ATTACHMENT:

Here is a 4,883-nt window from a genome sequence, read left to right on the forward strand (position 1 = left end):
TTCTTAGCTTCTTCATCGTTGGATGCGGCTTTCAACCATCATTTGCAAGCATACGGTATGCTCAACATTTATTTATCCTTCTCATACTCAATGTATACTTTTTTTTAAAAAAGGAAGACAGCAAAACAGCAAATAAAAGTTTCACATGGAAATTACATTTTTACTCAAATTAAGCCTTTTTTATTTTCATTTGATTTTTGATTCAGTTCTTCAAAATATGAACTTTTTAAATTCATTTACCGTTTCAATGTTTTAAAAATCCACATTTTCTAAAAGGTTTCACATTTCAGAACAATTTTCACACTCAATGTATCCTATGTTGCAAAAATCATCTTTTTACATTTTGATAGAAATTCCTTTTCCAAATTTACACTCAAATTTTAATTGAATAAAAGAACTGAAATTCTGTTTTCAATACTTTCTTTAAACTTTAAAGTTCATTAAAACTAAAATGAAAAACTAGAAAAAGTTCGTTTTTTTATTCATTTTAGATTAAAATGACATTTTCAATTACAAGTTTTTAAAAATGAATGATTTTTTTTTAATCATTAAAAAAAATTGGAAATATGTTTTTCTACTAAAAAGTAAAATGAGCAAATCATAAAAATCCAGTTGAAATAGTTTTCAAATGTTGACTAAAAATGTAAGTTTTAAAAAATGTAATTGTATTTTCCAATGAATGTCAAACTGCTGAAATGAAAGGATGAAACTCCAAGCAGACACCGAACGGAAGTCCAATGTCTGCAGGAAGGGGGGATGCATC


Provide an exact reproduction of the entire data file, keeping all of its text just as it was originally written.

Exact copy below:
Here is a 4,883-nt window from a genome sequence, read left to right on the forward strand (position 1 = left end):
TTCTTAGCTTCTTCATCGTTGGATGCGGCTTTCAACCATCATTTGCAAGCATACGGTATGCTCAACATTTATTTATCCTTCTCATACTCAATGTATACTTTTTTTTAAAAAAGGAAGACAGCAAAACAGCAAATAAAAGTTTCACATGGAAATTACATTTTTACTCAAATTAAGCCTTTTTTATTTTCATTTGATTTTTGATTCAGTTCTTCAAAATATGAACTTTTTAAATTCATTTACCGTTTCAATGTTTTAAAAATCCACATTTTCTAAAAGGTTTCACATTTCAGAACAATTTTCACACTCAATGTATCCTATGTTGCAAAAATCATCTTTTTACATTTTGATAGAAATTCCTTTTCCAAATTTACACTCAAATTTTAATTGAATAAAAGAACTGAAATTCTGTTTTCAATACTTTCTTTAAACTTTAAAGTTCATTAAAACTAAAATGAAAAACTAGAAAAAGTTCGTTTTTTTATTCATTTTAGATTAAAATGACATTTTCAATTACAAGTTTTTAAAAATGAATGATTTTTTTTTAATCATTAAAAAAAATTGGAAATATGTTTTTCTACTAAAAAGTAAAATGAGCAAATCATAAAAATCCAGTTGAAATAGTTTTCAAATGTTGACTAAAAATGTAAGTTTTAAAAAATGTAATTGTATTTTCCAATGAATGTCAAACTGCTGAAATGAAAGGATGAAACTCCAAGCAGACACCGAACGGAAGTCCAATGTCTGCAGGAAGGGGGGATGCATC